Senator Bernie Sanders is rolling out his bill that would create a “Medicare-for-all” healthcare system in the US.
While Republicans continue to try to repeal the Affordable Care Act, otherwise known as Obamacare, Mr Sanders is working to propel conversation forward about how healthcare in the US should be a right, not a privilege.
“Under this legislation, every family in America would receive comprehensive coverage, and middle-class families would save thousands of dollars a year by eliminating their private insurance costs as we move to a publicly funded program,” Mr Sanders, a possible candidate for the 2020 presidential election, wrote in an op-ed published by the New York Times.
“This is where the country has got to go,” Mr Sanders told the Washington Post.
A major plank of Mr Sanders’ 2016 presidential campaign, single-payer healthcare – often referred to as “Medicare-for-all” – is a system in which the government, generally through taxes, covers basic healthcare costs for all residents regardless of income, occupation or health status.
“This is a pivotal moment in American history,” the Independent senator, who caucuses with the Democrats, wrote in the New York Times. “Do we, as a nation, join the rest of the industrialized world and guarantee comprehensive health care to every person as a human right?”
“Or do we maintain a system that is enormously expensive, wasteful and bureaucratic, and is designed to maximize profits for big insurance companies, the pharmaceutical industry, Wall Street and medical equipment suppliers?”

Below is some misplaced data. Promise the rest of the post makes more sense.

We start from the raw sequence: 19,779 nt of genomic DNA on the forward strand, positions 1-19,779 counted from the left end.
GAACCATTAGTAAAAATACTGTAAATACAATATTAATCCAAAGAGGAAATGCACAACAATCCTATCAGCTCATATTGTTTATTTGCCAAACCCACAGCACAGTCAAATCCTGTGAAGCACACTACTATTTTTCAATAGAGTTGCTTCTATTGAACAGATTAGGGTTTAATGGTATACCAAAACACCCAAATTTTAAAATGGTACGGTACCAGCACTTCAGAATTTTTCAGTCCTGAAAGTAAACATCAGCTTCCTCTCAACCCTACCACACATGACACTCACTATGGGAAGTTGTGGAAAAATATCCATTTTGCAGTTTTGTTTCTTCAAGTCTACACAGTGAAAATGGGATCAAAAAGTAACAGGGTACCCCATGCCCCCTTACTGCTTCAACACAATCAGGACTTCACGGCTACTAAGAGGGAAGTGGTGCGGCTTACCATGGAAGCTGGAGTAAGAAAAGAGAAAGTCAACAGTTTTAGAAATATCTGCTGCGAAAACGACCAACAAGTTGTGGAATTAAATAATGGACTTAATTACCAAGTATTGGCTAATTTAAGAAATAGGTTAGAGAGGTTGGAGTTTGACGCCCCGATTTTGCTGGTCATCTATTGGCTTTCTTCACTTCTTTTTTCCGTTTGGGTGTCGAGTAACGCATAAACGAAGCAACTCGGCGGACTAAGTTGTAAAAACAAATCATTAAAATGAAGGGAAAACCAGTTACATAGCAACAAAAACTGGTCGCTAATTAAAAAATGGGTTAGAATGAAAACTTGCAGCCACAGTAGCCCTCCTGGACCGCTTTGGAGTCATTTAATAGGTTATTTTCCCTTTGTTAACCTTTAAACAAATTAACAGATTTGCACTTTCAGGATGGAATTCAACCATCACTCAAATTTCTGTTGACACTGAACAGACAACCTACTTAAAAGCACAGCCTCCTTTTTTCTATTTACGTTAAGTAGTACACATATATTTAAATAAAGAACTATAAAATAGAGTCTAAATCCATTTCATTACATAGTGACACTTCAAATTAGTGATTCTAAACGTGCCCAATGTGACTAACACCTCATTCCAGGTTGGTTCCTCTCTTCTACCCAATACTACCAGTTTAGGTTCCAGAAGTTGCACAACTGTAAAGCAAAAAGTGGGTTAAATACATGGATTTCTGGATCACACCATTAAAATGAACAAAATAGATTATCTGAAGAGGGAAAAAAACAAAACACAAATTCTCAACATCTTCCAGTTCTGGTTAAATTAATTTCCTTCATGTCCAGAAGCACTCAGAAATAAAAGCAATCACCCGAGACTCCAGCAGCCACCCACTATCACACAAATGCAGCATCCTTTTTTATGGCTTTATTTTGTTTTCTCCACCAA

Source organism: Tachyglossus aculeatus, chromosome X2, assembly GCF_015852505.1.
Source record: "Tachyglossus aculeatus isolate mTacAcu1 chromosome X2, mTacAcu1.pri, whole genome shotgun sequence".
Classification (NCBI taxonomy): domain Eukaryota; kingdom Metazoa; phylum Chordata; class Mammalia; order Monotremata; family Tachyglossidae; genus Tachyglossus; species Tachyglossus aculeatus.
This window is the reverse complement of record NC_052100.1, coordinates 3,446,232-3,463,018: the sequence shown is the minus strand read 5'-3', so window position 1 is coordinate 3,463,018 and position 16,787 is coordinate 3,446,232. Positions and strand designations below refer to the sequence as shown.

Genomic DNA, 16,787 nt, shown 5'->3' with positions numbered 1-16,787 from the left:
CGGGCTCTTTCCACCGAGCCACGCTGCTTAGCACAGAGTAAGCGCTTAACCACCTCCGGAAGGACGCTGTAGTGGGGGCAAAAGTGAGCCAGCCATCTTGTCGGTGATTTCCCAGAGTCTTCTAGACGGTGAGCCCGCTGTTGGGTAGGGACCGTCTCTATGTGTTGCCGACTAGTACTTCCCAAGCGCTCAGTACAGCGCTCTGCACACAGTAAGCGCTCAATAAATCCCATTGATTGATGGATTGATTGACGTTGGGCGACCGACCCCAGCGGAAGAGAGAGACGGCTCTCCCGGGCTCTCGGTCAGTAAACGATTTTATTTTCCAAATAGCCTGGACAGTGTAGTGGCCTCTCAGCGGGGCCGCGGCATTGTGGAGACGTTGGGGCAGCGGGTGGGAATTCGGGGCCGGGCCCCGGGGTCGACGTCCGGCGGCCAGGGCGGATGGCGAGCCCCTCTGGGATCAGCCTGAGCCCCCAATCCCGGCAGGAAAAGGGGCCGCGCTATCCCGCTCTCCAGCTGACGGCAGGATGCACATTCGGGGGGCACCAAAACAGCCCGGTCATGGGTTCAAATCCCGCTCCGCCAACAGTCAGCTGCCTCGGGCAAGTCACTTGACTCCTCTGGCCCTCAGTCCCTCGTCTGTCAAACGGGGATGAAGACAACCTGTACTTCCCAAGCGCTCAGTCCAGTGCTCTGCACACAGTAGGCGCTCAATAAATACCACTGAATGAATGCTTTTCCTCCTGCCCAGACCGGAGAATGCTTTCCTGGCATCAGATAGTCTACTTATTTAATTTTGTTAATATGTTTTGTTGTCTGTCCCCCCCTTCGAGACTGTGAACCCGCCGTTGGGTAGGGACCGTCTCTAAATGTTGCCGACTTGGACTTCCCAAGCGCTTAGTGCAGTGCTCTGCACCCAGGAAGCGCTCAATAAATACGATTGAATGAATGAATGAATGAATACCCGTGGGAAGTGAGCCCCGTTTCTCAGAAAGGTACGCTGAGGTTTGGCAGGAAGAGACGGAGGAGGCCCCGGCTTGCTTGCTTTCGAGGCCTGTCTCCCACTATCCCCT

While defending Obamacare – which still remains under attack by Republicans – Mr Sanders declared earlier this year that the way forward in the long-term was a “Medicare-for-all” single-payer system.
Even though more Democrats appear willing to embrace a shift away from the private health insurance market and toward a government-run programme, other members of the party have conveyed concerns about the costs and details associated with establishing a single-payer system in the US.
During the presidential campaign, Hillary Clinton, who Mr Sanders challenged for the Democratic nomination, called the proposal “a theoretical debate about some better idea that will never, ever come to pass.”
An Urban Institute study of Mr Sanders’ single-payer proposal during the campaign said implementing the plan would increase federal expenditures by $32 trillion over 10 years.
According to a blueprint of…